The third annual Opportunities in Superyachts Conference was held at the Westin Dragonara in Malta on March 26 2015. As in previous years, the conference attracted a substantial number of local and foreign lawyers, marina and yard representatives, yacht and insurance brokers and financiers and audit firms.
Over the past eight years Malta has enjoyed success within the superyacht sector, steadily increasing the volume of its registered fleet and the number of yachts which are not necessarily registered in Malta but which have otherwise benefited from the solutions offered by the jurisdiction. As such, it is unsurprising that the presentations and panel discussions largely focused on what Malta offers owners and operators of private and commercial yachts.
During the conference, José Herrera – Parliamentary Secretary for Competitiveness and Economic Growth – referred to an announcement made in February 2015 by Transport Malta (the Maltese regulatory body in charge of shipping matters), which revealed a 13.6% increase in the registration of commercial yachts over 2014. The conference also coincided with the launch of Yachting Malta Ltd – a partnership between the government and the Royal Malta Yacht Club – which has the sole objective of promoting Malta as a leading destination for high-profile yachting events.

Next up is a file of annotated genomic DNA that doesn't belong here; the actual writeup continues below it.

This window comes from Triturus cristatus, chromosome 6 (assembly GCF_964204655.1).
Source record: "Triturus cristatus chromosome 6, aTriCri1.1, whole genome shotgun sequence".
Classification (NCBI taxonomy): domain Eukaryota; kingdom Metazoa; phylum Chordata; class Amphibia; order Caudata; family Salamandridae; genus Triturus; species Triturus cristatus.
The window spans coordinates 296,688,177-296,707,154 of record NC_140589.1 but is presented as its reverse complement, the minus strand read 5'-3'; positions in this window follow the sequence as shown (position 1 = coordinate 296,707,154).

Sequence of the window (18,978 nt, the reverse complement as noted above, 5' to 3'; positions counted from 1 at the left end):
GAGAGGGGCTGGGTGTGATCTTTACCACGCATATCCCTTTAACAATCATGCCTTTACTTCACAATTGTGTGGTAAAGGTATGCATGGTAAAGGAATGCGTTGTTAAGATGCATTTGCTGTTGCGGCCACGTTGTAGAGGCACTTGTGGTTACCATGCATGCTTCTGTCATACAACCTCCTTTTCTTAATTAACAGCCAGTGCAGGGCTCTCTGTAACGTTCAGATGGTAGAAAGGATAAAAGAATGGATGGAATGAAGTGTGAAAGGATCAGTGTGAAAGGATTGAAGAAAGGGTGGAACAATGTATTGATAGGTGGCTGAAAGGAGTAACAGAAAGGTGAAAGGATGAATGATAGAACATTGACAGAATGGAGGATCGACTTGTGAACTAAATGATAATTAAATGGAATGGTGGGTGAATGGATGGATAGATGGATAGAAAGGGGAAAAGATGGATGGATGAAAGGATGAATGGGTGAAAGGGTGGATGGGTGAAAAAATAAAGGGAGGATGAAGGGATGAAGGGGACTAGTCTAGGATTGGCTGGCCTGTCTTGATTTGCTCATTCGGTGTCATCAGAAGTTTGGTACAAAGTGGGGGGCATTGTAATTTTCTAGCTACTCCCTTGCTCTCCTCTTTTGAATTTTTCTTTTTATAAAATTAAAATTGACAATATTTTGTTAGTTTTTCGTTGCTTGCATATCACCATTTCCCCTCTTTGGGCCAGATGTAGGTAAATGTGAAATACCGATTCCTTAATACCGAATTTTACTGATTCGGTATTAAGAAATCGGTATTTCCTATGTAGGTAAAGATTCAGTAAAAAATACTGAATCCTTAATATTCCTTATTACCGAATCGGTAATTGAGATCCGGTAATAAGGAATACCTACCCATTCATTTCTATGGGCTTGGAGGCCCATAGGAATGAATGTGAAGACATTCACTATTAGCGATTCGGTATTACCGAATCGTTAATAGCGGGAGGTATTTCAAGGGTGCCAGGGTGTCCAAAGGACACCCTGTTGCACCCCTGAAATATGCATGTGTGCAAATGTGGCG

While undoubtedly representing the cornerstone of a maritime nation’s portfolio, success is not measured solely by the amount of registered tonnage or size of a jurisdiction’s flag – although Malta is the largest European flag and the sixth largest in the world, with latest published figures indicating that Malta has 292 privately registered yachts over 24 metres and 160 commercially registered yachts over 24 metres as of December 2014.
James Lawson – who chaired the conference – spoke of Malta as the “neatest and safest” option, not only with regard to registration requirements (leaving aside temporary importation scenarios where a non-EU flag would be mandatory), but also with regard to its corporate services, tax planning, general efficiency and consistently high-level service. The third session of the conference focused on tax, value added tax (VAT), corporate ownership and registration, which were exhaustively covered by means of an excellent presentation delivered by Janet Xanthopoulos, head of the yacht division of Monaco-based Monoeci Management.
A panel discussion after the main presentation identified and discussed key topics, including: the impact of the application of VAT on charters in Malta; the accounting of VAT on imports of commercial yachts in Malta; and the security that Maltese law offers financiers. Other significant topics of discussion were the increases in owners registering their yachts under EU flags – which is seen as one of the factors contributing to Malta’s success – and various instances of owners choosing to switch their yachts from commercial use to private use. The panel’s concluding comments identified Malta as a leading example of the importance of EU member states maintaining tax regimes that are beneficial (as opposed to punitive) to owners in order for the sector to thrive.
Contributed by Fenech & Fenech Advocates ILO